How to Use R to Scrape Tweets: Super Tuesday 2016

Super Tuesday 2016 has come and gone, we have most of the election results, but what were the American public saying on Twitter?

The twitteR package for R allows you to scrape tweets from Twitter’s API and use them to form sentiment analysis. The Plotly chart below shows what the Twitter-verse was saying about the candidates during last night’s poll results.

A basic tutorial is below, but if you want to see my full code including the charts, you can check it out on my GitHub page. For the chart below, I scraped 20,000 tweets that mentioned each candidate and then ran them through a dictionary of positive and negative words to calculate the sentiment score, excluding neutral comments.

SuperTeus

Basic Method for Using twitteR

First, you’ve got to have a Twitter account, (with your phone number attached). After you’ve got that, just go to Twitter’s apps page and create an application. Add the name and description of your app along with a website name. The website can be a test website. There’s also a field for callback URL, but that’s optional.

Sentiment Analysis with R

Grab your API keys and access tokens from Twitter, you’ll need them for the R script.

library(twitteR)
library(ROAuth)
library(httr)

# Set API Keys
api_key <- "xxxxxxxxxxxxxxxxxxxx"
api_secret <- "xxxxxxxxxxxxxxxxxxxx"
access_token <- "xxxxxxxxxxxxxxxxxxxx"
access_token_secret <- "xxxxxxxxxxxxxxxxxxxx"
setup_twitter_oauth(api_key, api_secret, access_token, access_token_secret)

By now you should be in. Now time to grab some data.

# Grab latest tweets
tweets_sanders <- searchTwitter('@BernieSanders', n=1500)

# Loop over tweets and extract text
library(plyr)
feed_sanders = laply(tweets_sanders, function(t) t$getText())

Now you’ve got a bunch of text data for Bernie Sanders, so how do we decide what’s a “good” tweet and a “bad” tweet? This is where I turned to the Hu and Liu Opinion Lexicon, a list of 6800 positive and negative words compiled by Bing Liu and Minqing Hu of the University of Illinois at Chicago.

Unpack the Opinion Lexicon into your working directory and you should be ready to roll.

# Read in dictionary of positive and negative works
yay = scan('opinion-lexicon-English/positive-words.txt',
                  what='character', comment.char=';')
boo = scan('opinion-lexicon-English/negative-words.txt',
                  what='character', comment.char=';')
# Add a few twitter-specific negative phrases
bad_text = c(boo, 'wtf', 'epicfail', 'douchebag')
good_text = c(yay, 'upgrade', ':)', '#iVoted', 'voted')

Now, you’ve got your list of tweets and your list of opinionated words. The next thing to do is score the text of the tweets compared to how many of the “bad” and “good” words show up in each.

For this we’ll need a giant R function filled with lots of good gsub and match functions. Thanks to Jeff Breen for the function on which this was based.

score.sentiment = function(sentences, good_text, bad_text, .progress='none')
{
    require(plyr)
    require(stringr)
    # we got a vector of sentences. plyr will handle a list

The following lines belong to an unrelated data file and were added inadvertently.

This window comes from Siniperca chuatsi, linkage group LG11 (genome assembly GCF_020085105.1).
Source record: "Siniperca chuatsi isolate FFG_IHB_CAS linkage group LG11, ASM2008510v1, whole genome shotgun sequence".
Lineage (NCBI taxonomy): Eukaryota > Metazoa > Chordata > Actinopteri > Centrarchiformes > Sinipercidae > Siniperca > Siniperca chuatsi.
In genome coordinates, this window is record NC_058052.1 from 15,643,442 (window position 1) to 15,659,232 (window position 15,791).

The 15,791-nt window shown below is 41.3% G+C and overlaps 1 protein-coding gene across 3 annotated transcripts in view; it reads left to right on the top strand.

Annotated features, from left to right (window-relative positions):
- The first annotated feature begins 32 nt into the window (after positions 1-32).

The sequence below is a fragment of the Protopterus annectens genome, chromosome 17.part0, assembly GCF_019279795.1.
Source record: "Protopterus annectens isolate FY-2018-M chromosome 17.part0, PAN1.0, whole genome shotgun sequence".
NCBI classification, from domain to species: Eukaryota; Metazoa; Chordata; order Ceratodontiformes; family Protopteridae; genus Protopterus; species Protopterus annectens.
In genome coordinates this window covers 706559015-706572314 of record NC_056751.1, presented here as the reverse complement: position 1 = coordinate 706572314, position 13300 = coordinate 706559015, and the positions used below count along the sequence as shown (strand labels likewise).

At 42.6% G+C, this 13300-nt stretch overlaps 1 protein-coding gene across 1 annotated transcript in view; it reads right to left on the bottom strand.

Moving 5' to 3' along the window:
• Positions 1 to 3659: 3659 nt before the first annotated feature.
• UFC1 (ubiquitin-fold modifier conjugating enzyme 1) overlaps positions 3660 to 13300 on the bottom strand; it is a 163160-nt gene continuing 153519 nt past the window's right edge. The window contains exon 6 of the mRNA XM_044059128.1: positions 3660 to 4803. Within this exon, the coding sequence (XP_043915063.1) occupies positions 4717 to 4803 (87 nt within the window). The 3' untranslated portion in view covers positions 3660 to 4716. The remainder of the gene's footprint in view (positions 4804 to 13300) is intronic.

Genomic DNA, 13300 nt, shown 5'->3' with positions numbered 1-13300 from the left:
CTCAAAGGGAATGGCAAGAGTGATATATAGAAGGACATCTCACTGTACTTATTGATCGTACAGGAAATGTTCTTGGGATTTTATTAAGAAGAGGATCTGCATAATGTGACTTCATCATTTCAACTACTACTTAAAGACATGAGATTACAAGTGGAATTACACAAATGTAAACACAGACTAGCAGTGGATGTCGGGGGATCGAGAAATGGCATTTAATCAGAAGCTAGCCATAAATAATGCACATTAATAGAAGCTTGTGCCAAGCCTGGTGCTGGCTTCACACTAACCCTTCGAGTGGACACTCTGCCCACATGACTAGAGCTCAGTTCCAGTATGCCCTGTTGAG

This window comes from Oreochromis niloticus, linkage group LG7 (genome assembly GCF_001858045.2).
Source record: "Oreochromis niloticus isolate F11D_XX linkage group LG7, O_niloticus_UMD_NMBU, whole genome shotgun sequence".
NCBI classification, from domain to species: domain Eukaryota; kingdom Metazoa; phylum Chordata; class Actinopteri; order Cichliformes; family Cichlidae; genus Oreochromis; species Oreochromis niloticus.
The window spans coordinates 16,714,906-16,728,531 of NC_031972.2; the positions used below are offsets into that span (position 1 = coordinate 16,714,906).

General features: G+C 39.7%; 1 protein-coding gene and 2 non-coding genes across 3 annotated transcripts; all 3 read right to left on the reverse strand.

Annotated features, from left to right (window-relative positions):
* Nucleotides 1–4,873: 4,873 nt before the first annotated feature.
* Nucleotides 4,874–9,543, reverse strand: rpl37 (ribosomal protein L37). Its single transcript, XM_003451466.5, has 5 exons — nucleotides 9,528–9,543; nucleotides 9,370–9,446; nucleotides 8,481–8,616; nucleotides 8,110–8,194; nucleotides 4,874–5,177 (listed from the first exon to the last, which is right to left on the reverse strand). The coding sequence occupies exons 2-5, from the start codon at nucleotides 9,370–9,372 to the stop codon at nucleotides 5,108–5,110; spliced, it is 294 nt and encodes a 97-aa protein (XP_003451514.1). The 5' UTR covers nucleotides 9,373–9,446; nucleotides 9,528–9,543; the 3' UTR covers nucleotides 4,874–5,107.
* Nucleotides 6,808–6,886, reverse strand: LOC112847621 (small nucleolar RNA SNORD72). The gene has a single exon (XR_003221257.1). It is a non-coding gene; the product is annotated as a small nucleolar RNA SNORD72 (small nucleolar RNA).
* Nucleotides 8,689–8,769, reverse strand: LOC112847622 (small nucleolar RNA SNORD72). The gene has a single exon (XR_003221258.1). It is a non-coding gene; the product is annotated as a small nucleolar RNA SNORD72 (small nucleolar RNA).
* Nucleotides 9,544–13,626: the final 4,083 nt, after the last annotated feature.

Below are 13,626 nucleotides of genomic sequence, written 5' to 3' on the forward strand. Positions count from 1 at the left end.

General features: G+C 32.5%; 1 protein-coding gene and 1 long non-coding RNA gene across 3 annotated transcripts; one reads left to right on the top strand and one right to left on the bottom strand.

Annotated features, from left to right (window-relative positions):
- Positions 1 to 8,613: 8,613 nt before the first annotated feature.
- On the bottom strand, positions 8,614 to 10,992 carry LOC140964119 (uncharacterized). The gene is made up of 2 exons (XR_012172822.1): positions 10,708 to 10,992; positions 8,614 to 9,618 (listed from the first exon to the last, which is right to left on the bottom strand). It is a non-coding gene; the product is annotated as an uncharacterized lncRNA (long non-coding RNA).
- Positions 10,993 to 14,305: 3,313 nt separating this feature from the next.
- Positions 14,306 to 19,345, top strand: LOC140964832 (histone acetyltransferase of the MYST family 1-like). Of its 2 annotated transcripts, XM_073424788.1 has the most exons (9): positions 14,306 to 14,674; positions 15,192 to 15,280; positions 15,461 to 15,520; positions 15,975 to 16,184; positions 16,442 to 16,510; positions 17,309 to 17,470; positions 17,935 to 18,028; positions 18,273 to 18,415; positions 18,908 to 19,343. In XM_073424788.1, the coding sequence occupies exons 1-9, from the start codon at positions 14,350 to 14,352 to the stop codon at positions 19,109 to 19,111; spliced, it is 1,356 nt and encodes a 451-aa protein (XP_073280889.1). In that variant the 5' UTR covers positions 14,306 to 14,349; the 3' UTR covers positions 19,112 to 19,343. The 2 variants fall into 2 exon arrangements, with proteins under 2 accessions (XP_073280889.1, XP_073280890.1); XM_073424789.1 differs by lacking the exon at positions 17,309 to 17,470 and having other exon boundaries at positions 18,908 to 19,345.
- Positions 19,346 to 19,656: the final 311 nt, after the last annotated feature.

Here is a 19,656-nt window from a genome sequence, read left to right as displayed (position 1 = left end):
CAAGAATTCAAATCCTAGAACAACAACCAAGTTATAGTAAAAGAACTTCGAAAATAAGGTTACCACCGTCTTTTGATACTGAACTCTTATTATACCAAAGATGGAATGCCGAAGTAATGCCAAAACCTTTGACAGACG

# or a vector as an "l" for us
    # we want a simple array of scores back, so we use
    # "l" + "a" + "ply" = "laply":
    scores = laply(sentences, function(sentence, good_text, bad_text) {
        
        # clean up sentences with R's regex-driven global substitute, gsub():
        sentence = gsub('[[:punct:]]', '', sentence)
        sentence = gsub('[[:cntrl:]]', '', sentence)
        sentence = gsub('\\d+', '', sentence)
        #to remove emojis
        sentence <- iconv(sentence, 'UTF-8', 'ASCII')
        sentence = tolower(sentence)        
        # split into words. str_split is in the stringr package
        word.list = str_split(sentence, '\\s+')
        # sometimes a list() is one level of hierarchy too much
        words = unlist(word.list)
        
        # compare our words to the dictionaries of positive & negative terms
        pos.matches = match(words, good_text)
        neg.matches = match(words, bad_text)
        
        # match() returns the position of the matched term or NA
        # we just want a TRUE/FALSE:
        pos.matches = !is.na(pos.matches)
        neg.matches = !is.na(neg.matches)
        
        # and conveniently enough, TRUE/FALSE will be treated as 1/0 by sum():
        score = sum(pos.matches) - sum(neg.matches)
        
        return(score)
    }, good_text, bad_text, .progress=.progress )
    
    scores.df = data.frame(score=scores, text=sentences)
    return(scores.df)
}

The good news about the obnoxiously long function, is it spits out a nice data frame that can be manipulated very easily.

# Call the function and return a data frame
feelthabern <- score.sentiment(feed_sanders, good_text, bad_text, .progress='text')
feelthabern$name <- 'Sanders'
# Cut the text, just gets in the way
plotdat <- feelthabern[c("name", "score")]
# Remove neutral values of 0
plotdat <- plotdat[!plotdat$score == 0, ]

# Nice little quick plot
qplot(factor(score), data=plotdat, geom="bar", 
      fill=factor(name),
      xlab = "Sentiment Score")

7 thoughts on “How to Use R to Scrape Tweets: Super Tuesday 2016

  1. Getting the following error on the last section…any thoughts on how to resolve?

    > plotdata <- plotdata[c("name", "score")]
    Error: object 'plotdata' not found

  2. Thank you very much for the nice tutorial, really helpful and informative!

    Just a single question: Is there any possibility to change the color of the plots, for example by defining it via “col” code under the “# Nice little quick plot” step?
    I’m just asking since I wanted to create a plot featuring German political parties with the respective colors.

    Thanks in advance! 😉

    Kevin

Leave a Reply